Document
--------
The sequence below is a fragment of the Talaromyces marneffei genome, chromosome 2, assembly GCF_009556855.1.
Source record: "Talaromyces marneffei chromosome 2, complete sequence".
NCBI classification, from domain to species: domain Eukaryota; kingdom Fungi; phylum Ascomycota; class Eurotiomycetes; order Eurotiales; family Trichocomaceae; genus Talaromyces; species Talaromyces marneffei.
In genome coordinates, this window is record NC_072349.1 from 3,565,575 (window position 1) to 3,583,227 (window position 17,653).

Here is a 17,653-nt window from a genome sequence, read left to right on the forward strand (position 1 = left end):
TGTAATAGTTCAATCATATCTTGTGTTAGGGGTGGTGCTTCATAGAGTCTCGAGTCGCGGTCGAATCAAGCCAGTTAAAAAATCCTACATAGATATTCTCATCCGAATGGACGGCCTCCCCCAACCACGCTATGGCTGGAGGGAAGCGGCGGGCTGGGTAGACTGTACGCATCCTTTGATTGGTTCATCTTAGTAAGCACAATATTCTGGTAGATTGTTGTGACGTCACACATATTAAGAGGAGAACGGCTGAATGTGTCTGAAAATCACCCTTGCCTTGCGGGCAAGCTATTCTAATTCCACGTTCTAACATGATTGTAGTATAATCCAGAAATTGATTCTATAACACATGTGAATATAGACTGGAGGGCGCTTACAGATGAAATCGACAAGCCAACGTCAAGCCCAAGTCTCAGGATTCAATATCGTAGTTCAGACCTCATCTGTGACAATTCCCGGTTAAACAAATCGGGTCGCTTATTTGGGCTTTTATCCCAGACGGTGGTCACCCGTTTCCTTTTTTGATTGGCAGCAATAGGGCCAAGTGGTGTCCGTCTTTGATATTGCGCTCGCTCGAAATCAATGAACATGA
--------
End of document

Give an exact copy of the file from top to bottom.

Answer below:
The sequence below is a fragment of the Talaromyces marneffei genome, chromosome 2, assembly GCF_009556855.1.
Source record: "Talaromyces marneffei chromosome 2, complete sequence".
NCBI classification, from domain to species: domain Eukaryota; kingdom Fungi; phylum Ascomycota; class Eurotiomycetes; order Eurotiales; family Trichocomaceae; genus Talaromyces; species Talaromyces marneffei.
In genome coordinates, this window is record NC_072349.1 from 3,565,575 (window position 1) to 3,583,227 (window position 17,653).

Here is a 17,653-nt window from a genome sequence, read left to right on the forward strand (position 1 = left end):
TGTAATAGTTCAATCATATCTTGTGTTAGGGGTGGTGCTTCATAGAGTCTCGAGTCGCGGTCGAATCAAGCCAGTTAAAAAATCCTACATAGATATTCTCATCCGAATGGACGGCCTCCCCCAACCACGCTATGGCTGGAGGGAAGCGGCGGGCTGGGTAGACTGTACGCATCCTTTGATTGGTTCATCTTAGTAAGCACAATATTCTGGTAGATTGTTGTGACGTCACACATATTAAGAGGAGAACGGCTGAATGTGTCTGAAAATCACCCTTGCCTTGCGGGCAAGCTATTCTAATTCCACGTTCTAACATGATTGTAGTATAATCCAGAAATTGATTCTATAACACATGTGAATATAGACTGGAGGGCGCTTACAGATGAAATCGACAAGCCAACGTCAAGCCCAAGTCTCAGGATTCAATATCGTAGTTCAGACCTCATCTGTGACAATTCCCGGTTAAACAAATCGGGTCGCTTATTTGGGCTTTTATCCCAGACGGTGGTCACCCGTTTCCTTTTTTGATTGGCAGCAATAGGGCCAAGTGGTGTCCGTCTTTGATATTGCGCTCGCTCGAAATCAATGAACATGA